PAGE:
Approximate time: 75 minutes

# Data Wrangling with Tidyverse

The Tidyverse suite of integrated packages are designed to work together to make common data science operations more user friendly. The packages have functions for data wrangling, tidying, reading/writing, parsing, and visualizing, among others. There is a freely available book, R for Data Science, with detailed descriptions and practical examples of the tools available and how they work together. We will explore the basic syntax for working with these packages, as well as, specific functions for data wrangling with the ‘dplyr’ package and data visualization with the ‘ggplot2’ package. ## Tidyverse basics

The Tidyverse suite of packages introduces users to a set of data structures, functions and operators to make working with data more intuitive, but is slightly different from the way we do things in base R. Two important new concepts we will focus on are pipes and tibbles.

Before we get started with pipes or tibbles, let’s load the library:

``````library(tidyverse)
``````

### Pipes

Stringing together commands in R can be quite daunting. Also, trying to understand code that has many nested functions can be confusing.

To make R code more human readable, the Tidyverse tools use the pipe, `%>%`, which was acquired from the `magrittr` package and is now part of the `dplyr` package that is installed automatically with Tidyverse. The pipe allows the output of a previous command to be used as input to another command instead of using nested functions.

NOTE: Shortcut to write the pipe is shift + command + M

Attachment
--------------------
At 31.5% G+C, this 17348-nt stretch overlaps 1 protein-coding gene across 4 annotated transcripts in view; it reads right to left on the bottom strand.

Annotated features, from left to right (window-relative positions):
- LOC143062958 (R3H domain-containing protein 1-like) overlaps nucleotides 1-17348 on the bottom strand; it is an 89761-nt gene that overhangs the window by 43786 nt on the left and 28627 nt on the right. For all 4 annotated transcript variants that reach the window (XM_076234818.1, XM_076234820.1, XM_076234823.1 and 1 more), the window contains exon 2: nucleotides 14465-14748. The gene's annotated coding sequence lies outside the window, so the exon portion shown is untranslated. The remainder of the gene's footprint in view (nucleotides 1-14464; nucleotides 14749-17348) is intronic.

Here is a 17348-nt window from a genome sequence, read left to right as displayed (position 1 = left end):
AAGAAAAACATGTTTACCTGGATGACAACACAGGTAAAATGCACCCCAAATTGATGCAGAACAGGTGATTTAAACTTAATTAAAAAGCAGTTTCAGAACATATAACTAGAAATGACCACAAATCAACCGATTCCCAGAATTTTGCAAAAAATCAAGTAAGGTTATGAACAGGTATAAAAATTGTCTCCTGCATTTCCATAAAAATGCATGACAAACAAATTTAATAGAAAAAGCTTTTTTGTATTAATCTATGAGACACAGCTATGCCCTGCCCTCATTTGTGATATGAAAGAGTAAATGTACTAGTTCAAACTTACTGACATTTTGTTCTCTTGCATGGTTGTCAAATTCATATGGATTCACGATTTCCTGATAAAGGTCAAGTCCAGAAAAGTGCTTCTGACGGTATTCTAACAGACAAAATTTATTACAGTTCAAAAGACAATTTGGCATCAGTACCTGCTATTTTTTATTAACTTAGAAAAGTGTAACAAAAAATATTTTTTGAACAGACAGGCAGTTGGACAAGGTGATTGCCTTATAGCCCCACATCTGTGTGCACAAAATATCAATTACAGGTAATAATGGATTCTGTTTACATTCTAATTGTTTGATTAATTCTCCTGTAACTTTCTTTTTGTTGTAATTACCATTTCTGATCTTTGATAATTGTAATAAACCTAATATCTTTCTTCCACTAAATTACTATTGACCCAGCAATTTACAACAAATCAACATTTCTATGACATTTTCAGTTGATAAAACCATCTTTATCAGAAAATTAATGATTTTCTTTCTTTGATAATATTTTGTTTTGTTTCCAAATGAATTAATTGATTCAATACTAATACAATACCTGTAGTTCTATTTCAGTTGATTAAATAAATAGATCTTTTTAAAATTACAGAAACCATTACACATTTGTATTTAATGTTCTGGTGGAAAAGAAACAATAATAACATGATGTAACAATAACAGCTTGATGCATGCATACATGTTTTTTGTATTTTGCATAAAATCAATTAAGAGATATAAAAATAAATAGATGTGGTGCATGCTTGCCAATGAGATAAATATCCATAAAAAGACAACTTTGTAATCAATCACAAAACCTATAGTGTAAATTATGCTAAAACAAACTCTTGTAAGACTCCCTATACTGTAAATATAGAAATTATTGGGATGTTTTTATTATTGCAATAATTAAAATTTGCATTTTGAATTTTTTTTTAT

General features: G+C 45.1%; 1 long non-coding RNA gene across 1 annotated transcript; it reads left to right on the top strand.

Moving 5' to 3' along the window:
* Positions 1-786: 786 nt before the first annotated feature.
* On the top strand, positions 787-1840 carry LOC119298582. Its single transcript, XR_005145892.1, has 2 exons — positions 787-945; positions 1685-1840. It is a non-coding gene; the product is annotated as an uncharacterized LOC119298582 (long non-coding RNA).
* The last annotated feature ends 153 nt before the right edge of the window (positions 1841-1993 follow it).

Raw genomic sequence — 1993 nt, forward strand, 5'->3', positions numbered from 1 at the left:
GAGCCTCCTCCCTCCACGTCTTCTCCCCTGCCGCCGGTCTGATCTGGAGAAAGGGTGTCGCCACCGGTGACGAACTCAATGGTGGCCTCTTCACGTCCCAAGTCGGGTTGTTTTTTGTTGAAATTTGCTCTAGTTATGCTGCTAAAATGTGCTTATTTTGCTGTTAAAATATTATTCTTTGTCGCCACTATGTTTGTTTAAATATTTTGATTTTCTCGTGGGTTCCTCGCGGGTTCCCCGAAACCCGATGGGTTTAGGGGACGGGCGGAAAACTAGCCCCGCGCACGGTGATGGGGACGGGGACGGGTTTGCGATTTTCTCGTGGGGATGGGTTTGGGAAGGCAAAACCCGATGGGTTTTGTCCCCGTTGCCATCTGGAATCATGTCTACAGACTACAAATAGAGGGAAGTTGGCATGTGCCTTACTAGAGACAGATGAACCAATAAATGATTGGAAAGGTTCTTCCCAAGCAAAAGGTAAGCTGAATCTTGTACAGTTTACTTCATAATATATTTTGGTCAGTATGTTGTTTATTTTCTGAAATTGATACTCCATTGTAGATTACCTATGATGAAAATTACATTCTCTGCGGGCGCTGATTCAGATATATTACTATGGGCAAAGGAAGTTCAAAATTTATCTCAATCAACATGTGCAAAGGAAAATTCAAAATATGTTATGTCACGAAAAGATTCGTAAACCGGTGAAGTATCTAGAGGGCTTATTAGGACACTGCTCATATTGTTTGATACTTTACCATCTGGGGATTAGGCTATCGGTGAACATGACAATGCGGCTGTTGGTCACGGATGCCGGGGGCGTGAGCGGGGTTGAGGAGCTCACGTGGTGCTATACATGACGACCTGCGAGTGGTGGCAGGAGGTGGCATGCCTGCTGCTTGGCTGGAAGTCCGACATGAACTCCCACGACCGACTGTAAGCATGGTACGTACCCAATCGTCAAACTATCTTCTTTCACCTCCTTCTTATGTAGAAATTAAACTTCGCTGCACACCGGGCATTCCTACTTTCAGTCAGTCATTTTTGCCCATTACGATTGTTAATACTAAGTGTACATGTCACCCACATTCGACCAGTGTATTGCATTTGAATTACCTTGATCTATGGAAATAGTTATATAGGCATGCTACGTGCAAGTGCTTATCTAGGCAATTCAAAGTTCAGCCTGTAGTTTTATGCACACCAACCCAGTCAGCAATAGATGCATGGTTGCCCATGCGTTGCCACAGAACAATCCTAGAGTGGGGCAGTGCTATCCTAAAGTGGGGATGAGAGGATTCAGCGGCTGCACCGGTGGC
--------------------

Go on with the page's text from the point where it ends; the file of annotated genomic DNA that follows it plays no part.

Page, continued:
An example of using the pipe to run multiple commands:

``````## A single command
sqrt(83)

## Base R method of running more than one command
round(sqrt(83), digits = 2)

## Running more than one command with piping
sqrt(83) %>% round(digits = 2)
``````

The pipe represents a much easier way of writing and deciphering R code, and so we will be taking advantage of it, when possible, as we work through the remaining lesson.

Exercises

1. Create a vector of random numbers using the code below:

`````` random_numbers <- c(81, 90, 65, 43, 71, 29)
``````
2. Use the pipe (`%>%`) to perform two steps in a single line:

1. Take the mean of `random_numbers` using the `mean()` function.
2. Round the output to three digits using the `round()` function.

### Tibbles

A core component of the tidyverse is the tibble. Tibbles are a modern rework of the standard `data.frame`, with some internal improvements to make code more reliable. They are data frames, but do not follow all of the same rules. For example, tibbles can have numbers/symbols for column names, which is not normally allowed in base R.